When should you rebalance your investments?
Given how volatile 2020 has been, you may have read sources reminding you the best defense against market uncertainty is to stay the course by rebalancing your investments back to plan. That’s good advice. But what is rebalancing? And how do you know when it’s time to do it?
Rebalancing means selling overweighted positions and buying underweighted ones. For example, say you decide to hold 60% stocks/40% bonds in your portfolio. But over time, stock values rise relative to bonds, until your allocation becomes 72% stocks/28% bonds. To rebalance, you sell some stocks, and use the money to buy more bonds, until you’re back to your 60/40 split.
Ideally you rebalance across broad asset classes (stocks, bonds, cash, and real estate) and the sub-classes for each (such as large U.S. company versus small international stocks, Treasuries versus corporate bonds, etc.).
How often do you rebalance? Because rebalancing can incur taxes and trading costs, the expected benefits should first outweigh the costs. We’ve seen two ways to pace yourself accordingly:
Periodic rebalancing is easier to implement, but more arbitrary. Basically, you rebalance all positions back to their targets according to a set schedule, such as annually or quarterly.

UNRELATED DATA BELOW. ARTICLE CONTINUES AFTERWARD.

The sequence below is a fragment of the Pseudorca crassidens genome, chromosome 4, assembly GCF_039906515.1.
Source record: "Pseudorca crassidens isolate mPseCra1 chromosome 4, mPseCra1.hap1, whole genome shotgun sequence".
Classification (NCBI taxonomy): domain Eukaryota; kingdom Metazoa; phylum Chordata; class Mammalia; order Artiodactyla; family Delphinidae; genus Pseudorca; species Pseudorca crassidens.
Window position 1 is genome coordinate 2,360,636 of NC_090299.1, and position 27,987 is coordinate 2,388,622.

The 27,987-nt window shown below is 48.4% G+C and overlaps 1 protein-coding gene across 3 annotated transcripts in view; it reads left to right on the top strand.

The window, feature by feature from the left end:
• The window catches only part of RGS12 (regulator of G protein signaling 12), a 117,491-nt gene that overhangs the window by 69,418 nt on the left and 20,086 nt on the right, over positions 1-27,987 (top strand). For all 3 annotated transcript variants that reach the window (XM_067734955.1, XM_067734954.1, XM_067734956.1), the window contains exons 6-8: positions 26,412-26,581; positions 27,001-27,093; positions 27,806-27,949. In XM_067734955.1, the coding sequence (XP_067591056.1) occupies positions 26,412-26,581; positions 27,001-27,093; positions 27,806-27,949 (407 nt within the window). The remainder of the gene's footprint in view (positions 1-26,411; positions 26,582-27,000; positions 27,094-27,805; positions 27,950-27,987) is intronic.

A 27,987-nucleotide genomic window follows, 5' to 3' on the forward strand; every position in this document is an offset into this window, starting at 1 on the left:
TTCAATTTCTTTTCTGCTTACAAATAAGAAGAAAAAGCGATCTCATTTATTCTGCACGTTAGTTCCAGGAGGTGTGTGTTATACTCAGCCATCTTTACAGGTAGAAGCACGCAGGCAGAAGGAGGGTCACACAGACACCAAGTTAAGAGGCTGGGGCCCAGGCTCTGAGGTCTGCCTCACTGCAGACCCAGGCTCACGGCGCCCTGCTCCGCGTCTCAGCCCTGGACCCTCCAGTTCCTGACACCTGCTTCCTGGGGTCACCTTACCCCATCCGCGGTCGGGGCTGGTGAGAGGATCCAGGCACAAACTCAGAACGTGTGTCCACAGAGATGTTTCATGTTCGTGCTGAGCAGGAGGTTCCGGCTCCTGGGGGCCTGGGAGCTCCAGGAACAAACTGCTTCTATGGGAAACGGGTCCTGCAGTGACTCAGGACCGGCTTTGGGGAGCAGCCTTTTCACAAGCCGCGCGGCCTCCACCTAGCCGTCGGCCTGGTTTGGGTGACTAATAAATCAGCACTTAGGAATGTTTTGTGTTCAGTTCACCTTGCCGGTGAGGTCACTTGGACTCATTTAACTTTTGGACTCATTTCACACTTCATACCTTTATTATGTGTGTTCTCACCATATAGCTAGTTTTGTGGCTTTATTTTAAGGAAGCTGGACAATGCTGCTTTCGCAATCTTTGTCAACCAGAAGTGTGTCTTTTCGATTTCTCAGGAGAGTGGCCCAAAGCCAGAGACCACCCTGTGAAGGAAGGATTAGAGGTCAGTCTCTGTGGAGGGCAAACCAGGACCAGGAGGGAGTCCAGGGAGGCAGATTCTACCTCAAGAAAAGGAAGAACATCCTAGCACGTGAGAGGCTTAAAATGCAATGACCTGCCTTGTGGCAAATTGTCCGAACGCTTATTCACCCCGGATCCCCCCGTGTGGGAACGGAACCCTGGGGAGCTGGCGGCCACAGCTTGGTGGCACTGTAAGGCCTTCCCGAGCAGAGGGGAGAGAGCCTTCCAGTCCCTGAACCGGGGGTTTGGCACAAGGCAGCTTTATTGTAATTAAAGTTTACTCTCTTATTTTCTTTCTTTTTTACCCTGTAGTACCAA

Strategic rebalancing is more deliberate, but more complicated. You continually monitor your portfolio, but only rebalance when a position drifts too far off-target. For example, say you allocate 10% to U.S. large-cap growth stocks – give or take a “band” of 20%. In this case, that’s 8%–12%. As long as your ideal allocation remains within this band, you leave it be. If it drifts above or below it, you rebalance.
There is one more way: Do you have new cash to invest? Use it to buy underweight (cheap) positions and bring them up to your target. Are you taking cash out? Take it from overweight (expensive) positions to bring them down. Other than that, I recommend strategic over periodic rebalancing. Because markets typically rise over time, strategic rebalancing increases the odds you’ll be buying low and selling high. Also, costs should be lower, because you’re only rebalancing the investments that are significantly off-target.
So, that’s the quick take on using strategic rebalancing to buy low, sell high, and manage costs through volatile markets. It’s hard to argue with a strategy designed to bring you all that.
John A. Frisch, CPA/PFS, CFP®, AIF®, PPC™ founded Alliant Wealth Advisors in 1995 and has over 30 years of experience as a financial professional. In his free time, he’s an avid long-distance runner, a sport that requires discipline, patience and vision. John applies these same skills to his professional pursuits: He helps families and retirement plan sponsors adopt a patient, disciplined approach to overcoming financial challenges and reaching their distant goals along a clear path. Learn more at www.alliantwealth.com.